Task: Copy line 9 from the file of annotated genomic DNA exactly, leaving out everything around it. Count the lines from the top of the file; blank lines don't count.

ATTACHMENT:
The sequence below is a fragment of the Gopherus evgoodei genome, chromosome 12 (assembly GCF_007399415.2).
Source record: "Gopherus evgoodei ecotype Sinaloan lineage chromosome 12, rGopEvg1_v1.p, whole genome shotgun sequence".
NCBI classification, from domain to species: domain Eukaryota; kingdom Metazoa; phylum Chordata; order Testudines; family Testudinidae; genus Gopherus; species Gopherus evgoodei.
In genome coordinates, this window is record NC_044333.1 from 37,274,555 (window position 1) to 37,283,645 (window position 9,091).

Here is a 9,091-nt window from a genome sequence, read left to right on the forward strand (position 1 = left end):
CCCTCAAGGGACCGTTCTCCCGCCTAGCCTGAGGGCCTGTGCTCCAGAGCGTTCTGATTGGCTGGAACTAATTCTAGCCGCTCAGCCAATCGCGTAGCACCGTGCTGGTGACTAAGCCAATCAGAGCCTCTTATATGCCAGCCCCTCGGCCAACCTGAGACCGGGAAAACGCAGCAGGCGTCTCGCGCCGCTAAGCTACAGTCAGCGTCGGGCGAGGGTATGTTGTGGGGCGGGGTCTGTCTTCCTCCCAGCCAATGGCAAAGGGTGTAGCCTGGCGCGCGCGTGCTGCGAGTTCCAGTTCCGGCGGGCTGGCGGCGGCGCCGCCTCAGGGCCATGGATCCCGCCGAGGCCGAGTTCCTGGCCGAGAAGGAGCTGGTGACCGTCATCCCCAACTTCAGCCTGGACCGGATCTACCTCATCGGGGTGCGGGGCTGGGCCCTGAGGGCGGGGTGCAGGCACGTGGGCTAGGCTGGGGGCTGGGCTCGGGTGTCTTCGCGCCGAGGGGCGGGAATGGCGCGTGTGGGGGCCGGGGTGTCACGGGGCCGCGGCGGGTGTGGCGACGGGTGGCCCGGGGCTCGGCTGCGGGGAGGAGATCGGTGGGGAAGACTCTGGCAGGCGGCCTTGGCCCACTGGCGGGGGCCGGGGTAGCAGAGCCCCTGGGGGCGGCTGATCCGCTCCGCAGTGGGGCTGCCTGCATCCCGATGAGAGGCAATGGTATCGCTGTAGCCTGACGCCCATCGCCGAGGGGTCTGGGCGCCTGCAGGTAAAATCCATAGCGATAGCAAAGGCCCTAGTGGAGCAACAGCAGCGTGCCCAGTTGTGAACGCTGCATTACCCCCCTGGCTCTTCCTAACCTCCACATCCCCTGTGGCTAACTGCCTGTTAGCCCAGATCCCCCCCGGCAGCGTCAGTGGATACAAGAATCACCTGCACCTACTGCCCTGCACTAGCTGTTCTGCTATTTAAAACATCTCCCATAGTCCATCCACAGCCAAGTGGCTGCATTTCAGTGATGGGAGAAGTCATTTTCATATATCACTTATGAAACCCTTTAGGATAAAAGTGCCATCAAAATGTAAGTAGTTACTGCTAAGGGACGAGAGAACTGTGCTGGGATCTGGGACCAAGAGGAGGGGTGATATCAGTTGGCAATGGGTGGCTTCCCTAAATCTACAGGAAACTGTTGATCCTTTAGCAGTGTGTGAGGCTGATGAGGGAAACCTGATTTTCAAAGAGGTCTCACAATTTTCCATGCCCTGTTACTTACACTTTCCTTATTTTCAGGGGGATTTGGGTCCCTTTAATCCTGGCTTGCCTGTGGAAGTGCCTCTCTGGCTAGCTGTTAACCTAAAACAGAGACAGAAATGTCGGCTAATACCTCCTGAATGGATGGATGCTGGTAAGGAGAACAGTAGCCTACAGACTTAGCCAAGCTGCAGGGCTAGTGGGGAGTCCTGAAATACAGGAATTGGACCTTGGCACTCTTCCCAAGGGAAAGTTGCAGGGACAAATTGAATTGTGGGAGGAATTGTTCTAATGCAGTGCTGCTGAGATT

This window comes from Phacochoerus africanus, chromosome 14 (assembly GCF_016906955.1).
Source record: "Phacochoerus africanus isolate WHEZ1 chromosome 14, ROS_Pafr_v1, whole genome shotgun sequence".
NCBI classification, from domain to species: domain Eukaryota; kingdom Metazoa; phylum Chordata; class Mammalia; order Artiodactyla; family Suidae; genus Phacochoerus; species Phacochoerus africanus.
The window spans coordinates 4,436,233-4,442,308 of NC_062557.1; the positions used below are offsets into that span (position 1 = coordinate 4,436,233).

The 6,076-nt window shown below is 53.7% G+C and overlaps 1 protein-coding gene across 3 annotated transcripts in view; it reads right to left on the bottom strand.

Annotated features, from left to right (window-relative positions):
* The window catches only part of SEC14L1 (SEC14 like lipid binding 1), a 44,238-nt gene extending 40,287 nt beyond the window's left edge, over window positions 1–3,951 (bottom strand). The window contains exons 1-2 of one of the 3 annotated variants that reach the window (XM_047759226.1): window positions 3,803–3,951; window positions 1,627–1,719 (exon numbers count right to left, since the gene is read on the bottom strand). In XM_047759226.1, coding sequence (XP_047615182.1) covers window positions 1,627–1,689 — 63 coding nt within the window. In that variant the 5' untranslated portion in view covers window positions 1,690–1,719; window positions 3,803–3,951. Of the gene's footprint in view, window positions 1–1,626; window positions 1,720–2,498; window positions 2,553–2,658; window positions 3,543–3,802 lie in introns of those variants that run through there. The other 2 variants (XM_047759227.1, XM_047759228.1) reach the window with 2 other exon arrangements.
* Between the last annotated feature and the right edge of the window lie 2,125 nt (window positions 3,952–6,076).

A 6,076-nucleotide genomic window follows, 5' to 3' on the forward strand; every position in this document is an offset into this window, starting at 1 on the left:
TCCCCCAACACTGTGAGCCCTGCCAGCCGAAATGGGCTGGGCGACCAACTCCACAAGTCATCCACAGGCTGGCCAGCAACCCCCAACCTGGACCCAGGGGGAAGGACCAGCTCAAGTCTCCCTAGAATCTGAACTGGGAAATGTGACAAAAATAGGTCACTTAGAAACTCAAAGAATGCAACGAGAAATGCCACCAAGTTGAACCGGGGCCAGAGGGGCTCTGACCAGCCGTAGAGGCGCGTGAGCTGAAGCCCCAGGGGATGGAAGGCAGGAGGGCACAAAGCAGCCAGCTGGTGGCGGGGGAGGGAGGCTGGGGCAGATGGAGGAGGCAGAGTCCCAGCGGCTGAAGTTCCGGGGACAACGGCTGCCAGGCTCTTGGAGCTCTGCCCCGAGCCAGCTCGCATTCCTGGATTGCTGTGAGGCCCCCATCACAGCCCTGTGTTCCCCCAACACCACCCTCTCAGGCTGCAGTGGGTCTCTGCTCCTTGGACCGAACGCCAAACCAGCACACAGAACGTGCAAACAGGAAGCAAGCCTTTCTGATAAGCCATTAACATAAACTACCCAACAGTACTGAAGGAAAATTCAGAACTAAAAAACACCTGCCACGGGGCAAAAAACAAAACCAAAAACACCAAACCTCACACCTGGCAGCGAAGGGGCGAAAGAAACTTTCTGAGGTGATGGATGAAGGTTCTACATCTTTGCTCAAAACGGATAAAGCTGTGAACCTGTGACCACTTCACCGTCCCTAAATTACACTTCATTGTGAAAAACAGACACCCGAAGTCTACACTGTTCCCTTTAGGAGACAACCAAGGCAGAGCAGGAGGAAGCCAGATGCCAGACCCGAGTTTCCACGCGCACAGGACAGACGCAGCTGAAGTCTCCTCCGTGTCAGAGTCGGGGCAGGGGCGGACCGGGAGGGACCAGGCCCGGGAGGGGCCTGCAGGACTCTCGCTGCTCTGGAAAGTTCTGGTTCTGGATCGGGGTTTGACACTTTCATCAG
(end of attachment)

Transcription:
NCBI classification, from domain to species: domain Eukaryota; kingdom Metazoa; phylum Chordata; class Mammalia; order Artiodactyla; family Suidae; genus Phacochoerus; species Phacochoerus africanus.